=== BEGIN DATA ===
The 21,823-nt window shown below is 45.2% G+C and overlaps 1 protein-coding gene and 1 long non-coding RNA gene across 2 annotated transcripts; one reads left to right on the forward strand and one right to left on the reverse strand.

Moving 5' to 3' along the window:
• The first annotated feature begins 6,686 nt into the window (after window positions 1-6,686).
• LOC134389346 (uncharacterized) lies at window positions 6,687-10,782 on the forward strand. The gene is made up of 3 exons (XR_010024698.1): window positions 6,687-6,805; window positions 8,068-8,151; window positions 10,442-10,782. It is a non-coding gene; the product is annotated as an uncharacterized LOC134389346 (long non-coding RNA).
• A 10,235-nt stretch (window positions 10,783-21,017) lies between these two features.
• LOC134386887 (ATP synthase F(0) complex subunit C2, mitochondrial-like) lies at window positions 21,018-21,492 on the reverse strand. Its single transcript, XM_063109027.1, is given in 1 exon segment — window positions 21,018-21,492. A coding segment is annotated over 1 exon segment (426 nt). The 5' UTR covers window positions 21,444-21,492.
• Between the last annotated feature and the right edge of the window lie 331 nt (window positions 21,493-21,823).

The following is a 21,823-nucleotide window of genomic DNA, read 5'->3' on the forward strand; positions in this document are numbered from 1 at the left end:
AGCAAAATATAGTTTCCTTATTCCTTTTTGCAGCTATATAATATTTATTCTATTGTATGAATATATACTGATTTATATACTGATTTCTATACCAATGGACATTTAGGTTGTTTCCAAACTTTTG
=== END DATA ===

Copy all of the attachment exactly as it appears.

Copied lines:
The 21,823-nt window shown below is 45.2% G+C and overlaps 1 protein-coding gene and 1 long non-coding RNA gene across 2 annotated transcripts; one reads left to right on the forward strand and one right to left on the reverse strand.

Moving 5' to 3' along the window:
• The first annotated feature begins 6,686 nt into the window (after window positions 1-6,686).
• LOC134389346 (uncharacterized) lies at window positions 6,687-10,782 on the forward strand. The gene is made up of 3 exons (XR_010024698.1): window positions 6,687-6,805; window positions 8,068-8,151; window positions 10,442-10,782. It is a non-coding gene; the product is annotated as an uncharacterized LOC134389346 (long non-coding RNA).
• A 10,235-nt stretch (window positions 10,783-21,017) lies between these two features.
• LOC134386887 (ATP synthase F(0) complex subunit C2, mitochondrial-like) lies at window positions 21,018-21,492 on the reverse strand. Its single transcript, XM_063109027.1, is given in 1 exon segment — window positions 21,018-21,492. A coding segment is annotated over 1 exon segment (426 nt). The 5' UTR covers window positions 21,444-21,492.
• Between the last annotated feature and the right edge of the window lie 331 nt (window positions 21,493-21,823).

The following is a 21,823-nucleotide window of genomic DNA, read 5'->3' on the forward strand; positions in this document are numbered from 1 at the left end:
AGCAAAATATAGTTTCCTTATTCCTTTTTGCAGCTATATAATATTTATTCTATTGTATGAATATATACTGATTTATATACTGATTTCTATACCAATGGACATTTAGGTTGTTTCCAAACTTTTG